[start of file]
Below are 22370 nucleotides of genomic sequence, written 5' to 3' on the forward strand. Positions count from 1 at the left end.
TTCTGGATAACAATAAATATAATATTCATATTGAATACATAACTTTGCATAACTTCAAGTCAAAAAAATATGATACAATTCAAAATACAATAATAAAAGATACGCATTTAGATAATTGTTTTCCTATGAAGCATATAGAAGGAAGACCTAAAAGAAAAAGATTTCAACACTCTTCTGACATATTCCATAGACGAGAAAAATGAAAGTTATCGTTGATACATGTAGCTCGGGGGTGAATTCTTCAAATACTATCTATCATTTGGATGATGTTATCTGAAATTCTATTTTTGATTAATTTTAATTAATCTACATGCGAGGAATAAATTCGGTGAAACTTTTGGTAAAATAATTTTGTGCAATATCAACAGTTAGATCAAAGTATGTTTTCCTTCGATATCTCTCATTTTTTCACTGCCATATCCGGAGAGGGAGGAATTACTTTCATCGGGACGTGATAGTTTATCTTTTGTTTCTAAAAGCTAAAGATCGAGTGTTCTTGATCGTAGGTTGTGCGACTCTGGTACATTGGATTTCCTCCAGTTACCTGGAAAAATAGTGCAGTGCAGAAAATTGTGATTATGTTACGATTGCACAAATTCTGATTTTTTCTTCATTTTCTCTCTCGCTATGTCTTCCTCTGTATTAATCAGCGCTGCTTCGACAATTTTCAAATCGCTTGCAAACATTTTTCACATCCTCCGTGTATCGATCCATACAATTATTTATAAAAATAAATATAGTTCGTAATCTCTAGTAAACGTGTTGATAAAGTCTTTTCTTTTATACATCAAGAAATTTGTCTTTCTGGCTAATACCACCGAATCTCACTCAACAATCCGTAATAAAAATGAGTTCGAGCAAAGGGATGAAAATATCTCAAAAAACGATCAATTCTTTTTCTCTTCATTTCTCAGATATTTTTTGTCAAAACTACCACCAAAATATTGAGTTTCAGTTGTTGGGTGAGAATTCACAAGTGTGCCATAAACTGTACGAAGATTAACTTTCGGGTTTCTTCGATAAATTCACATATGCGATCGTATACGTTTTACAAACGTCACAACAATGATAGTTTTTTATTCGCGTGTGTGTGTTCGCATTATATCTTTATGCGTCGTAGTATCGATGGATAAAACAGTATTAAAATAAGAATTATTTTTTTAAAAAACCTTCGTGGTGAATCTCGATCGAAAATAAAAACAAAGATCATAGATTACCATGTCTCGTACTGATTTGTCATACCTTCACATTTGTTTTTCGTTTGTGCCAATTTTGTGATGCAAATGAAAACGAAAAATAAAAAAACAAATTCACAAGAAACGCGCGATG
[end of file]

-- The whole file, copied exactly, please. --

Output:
Below are 22370 nucleotides of genomic sequence, written 5' to 3' on the forward strand. Positions count from 1 at the left end.
TTCTGGATAACAATAAATATAATATTCATATTGAATACATAACTTTGCATAACTTCAAGTCAAAAAAATATGATACAATTCAAAATACAATAATAAAAGATACGCATTTAGATAATTGTTTTCCTATGAAGCATATAGAAGGAAGACCTAAAAGAAAAAGATTTCAACACTCTTCTGACATATTCCATAGACGAGAAAAATGAAAGTTATCGTTGATACATGTAGCTCGGGGGTGAATTCTTCAAATACTATCTATCATTTGGATGATGTTATCTGAAATTCTATTTTTGATTAATTTTAATTAATCTACATGCGAGGAATAAATTCGGTGAAACTTTTGGTAAAATAATTTTGTGCAATATCAACAGTTAGATCAAAGTATGTTTTCCTTCGATATCTCTCATTTTTTCACTGCCATATCCGGAGAGGGAGGAATTACTTTCATCGGGACGTGATAGTTTATCTTTTGTTTCTAAAAGCTAAAGATCGAGTGTTCTTGATCGTAGGTTGTGCGACTCTGGTACATTGGATTTCCTCCAGTTACCTGGAAAAATAGTGCAGTGCAGAAAATTGTGATTATGTTACGATTGCACAAATTCTGATTTTTTCTTCATTTTCTCTCTCGCTATGTCTTCCTCTGTATTAATCAGCGCTGCTTCGACAATTTTCAAATCGCTTGCAAACATTTTTCACATCCTCCGTGTATCGATCCATACAATTATTTATAAAAATAAATATAGTTCGTAATCTCTAGTAAACGTGTTGATAAAGTCTTTTCTTTTATACATCAAGAAATTTGTCTTTCTGGCTAATACCACCGAATCTCACTCAACAATCCGTAATAAAAATGAGTTCGAGCAAAGGGATGAAAATATCTCAAAAAACGATCAATTCTTTTTCTCTTCATTTCTCAGATATTTTTTGTCAAAACTACCACCAAAATATTGAGTTTCAGTTGTTGGGTGAGAATTCACAAGTGTGCCATAAACTGTACGAAGATTAACTTTCGGGTTTCTTCGATAAATTCACATATGCGATCGTATACGTTTTACAAACGTCACAACAATGATAGTTTTTTATTCGCGTGTGTGTGTTCGCATTATATCTTTATGCGTCGTAGTATCGATGGATAAAACAGTATTAAAATAAGAATTATTTTTTTAAAAAACCTTCGTGGTGAATCTCGATCGAAAATAAAAACAAAGATCATAGATTACCATGTCTCGTACTGATTTGTCATACCTTCACATTTGTTTTTCGTTTGTGCCAATTTTGTGATGCAAATGAAAACGAAAAATAAAAAAACAAATTCACAAGAAACGCGCGATG